Some 12% of the world’s container ships are facing shipping delays, being left stuck outside busy ports for weeks longer than usual. Shipping companies are trying to learn from previous troubles and increasing capacity and new containers ahead of the peak season which takes place during the back-to-school season at the end of June. However, huge demand for containers is derailing their good planning with severe congestion at ports and railways and insufficient storage space for containers. The pandemic-induced worker shortage is exacerbating the issue as the world faces a shortage of train and truck drivers.
That port inefficiency is further fueling a global container shortage, from which Egyptian traders haven’t been spared: For Egypt in particular, the biggest challenge trading companies faced after the pandemic was finding available containers whether for imports or exports, according to several sources we previously spoke to.
It’s important that all ports reach a similar level of efficiency to avoid delays: For example, ports in Asia and Europe tend to be more technologically advanced and able to handle more cargo, giving them operational efficiency over US ports, explains Turloch Mooney. This means that when ships arrive at the other side of the Pacific Ocean, US ports can’t keep up with the volume rolling in, leading to delays.
Increased tech at ports is making it easier to assess and compare efficiency: The introduction of new technologies, increased digitization, and industry players' willingness to work together has meant it is now easier to measure and compare port performance in a robust and reliable manner. These studies could help bolster system-wide improvements, the report said.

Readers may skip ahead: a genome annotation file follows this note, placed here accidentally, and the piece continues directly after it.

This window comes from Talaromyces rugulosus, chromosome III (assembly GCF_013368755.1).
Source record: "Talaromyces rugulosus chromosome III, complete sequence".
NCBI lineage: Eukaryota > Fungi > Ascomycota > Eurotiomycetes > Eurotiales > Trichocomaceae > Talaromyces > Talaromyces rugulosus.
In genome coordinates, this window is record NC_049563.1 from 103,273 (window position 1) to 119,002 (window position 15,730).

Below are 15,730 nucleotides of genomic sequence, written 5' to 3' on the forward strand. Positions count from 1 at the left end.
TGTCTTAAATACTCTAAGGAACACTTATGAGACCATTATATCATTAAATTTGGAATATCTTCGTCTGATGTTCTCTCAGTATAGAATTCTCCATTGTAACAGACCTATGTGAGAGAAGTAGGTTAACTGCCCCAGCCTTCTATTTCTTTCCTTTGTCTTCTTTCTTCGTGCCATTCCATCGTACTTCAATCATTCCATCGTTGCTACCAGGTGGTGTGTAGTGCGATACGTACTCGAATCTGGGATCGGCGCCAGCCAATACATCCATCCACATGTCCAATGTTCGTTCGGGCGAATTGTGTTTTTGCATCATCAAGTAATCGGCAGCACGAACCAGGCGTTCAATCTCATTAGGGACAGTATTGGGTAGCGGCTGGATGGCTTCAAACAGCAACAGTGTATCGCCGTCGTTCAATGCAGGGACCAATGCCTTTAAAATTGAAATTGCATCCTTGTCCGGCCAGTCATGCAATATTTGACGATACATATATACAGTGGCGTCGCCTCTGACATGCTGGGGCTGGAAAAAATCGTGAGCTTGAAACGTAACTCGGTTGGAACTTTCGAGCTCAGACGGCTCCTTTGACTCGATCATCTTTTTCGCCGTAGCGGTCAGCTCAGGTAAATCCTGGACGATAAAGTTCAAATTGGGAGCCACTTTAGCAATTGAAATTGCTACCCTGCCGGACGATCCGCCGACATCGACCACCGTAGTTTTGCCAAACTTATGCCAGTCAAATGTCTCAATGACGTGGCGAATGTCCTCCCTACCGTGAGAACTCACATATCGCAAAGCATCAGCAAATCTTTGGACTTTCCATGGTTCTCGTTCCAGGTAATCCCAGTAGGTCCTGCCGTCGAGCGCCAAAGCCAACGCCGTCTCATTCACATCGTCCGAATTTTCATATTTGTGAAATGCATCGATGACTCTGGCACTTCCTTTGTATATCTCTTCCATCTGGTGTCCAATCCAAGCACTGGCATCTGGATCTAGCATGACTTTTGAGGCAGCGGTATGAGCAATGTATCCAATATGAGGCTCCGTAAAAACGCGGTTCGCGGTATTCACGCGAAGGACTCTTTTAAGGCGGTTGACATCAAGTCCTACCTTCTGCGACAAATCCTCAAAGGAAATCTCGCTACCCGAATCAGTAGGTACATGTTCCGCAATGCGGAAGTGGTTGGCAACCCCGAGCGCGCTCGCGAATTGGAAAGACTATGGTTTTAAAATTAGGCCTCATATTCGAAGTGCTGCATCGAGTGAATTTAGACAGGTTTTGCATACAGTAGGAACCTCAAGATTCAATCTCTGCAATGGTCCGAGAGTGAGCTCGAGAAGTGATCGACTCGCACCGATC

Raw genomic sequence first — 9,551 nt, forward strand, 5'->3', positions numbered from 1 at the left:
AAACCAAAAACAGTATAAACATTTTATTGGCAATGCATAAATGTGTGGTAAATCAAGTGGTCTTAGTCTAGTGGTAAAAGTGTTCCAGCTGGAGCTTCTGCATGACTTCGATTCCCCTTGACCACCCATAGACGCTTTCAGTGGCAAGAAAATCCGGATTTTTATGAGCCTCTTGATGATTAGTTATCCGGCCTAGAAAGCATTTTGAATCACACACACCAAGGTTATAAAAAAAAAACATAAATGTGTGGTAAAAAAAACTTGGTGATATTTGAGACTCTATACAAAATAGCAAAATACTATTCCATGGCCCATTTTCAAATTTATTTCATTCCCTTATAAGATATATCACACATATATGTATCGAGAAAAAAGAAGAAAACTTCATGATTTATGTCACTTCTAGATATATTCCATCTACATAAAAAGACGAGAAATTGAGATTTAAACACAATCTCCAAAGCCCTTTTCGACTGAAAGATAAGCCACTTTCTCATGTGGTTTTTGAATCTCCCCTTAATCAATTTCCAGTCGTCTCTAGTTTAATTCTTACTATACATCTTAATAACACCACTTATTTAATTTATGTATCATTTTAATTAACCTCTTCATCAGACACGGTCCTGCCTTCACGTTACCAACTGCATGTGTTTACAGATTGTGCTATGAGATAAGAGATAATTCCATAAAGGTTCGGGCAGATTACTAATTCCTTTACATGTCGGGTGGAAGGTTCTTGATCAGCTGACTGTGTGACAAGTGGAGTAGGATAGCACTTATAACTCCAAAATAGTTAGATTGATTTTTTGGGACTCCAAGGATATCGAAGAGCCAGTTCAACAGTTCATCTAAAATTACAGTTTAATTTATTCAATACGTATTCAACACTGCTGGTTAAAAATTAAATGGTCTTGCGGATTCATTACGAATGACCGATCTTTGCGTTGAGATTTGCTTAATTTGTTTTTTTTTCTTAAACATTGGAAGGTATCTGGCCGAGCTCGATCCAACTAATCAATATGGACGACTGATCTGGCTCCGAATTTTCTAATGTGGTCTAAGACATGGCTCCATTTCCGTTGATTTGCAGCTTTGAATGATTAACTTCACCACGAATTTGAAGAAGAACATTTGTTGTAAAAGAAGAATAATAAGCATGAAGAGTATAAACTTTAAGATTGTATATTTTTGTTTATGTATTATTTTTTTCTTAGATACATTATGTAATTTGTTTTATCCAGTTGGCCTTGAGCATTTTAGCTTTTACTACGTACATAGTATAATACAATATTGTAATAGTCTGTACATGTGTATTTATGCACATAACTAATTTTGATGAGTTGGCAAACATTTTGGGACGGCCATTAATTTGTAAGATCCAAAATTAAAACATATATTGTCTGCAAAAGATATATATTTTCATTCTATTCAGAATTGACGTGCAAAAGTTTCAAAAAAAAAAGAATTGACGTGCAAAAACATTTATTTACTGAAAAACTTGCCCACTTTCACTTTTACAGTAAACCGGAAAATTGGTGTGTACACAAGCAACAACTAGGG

Egypt has a lot of plans for its ports: The country is aiming to become a center for global trade and logistics by linking both sea and dry ports as well as logistic centers, according to Transport Minister Kamel El Wazir. Work is currently underway to build 35km of new berths — where ships are moored to unload — to bring the total length of Egypt’s sea berths to around 73km which can together accommodate 370 mn tonnes of cargo and 22 mn containers annually. Egypt is also working to establish nine new dry ports and eight logistics centers — that will together be able to handle 5 mn containers annually — as well as seven land ports.
And the private sector is set to have a bigger role in the future: The government plans to merge seven of the largest Egyptian ports (Alexandria, Damietta, East and West Port Said, Adabiya, Sokhna and Safaga) under a holding company and list them on the Egyptian Stock Exchange, as part of a larger plan to enhance the role of the private sector in the economy and attract USD 40 bn in fresh investments over the next four years.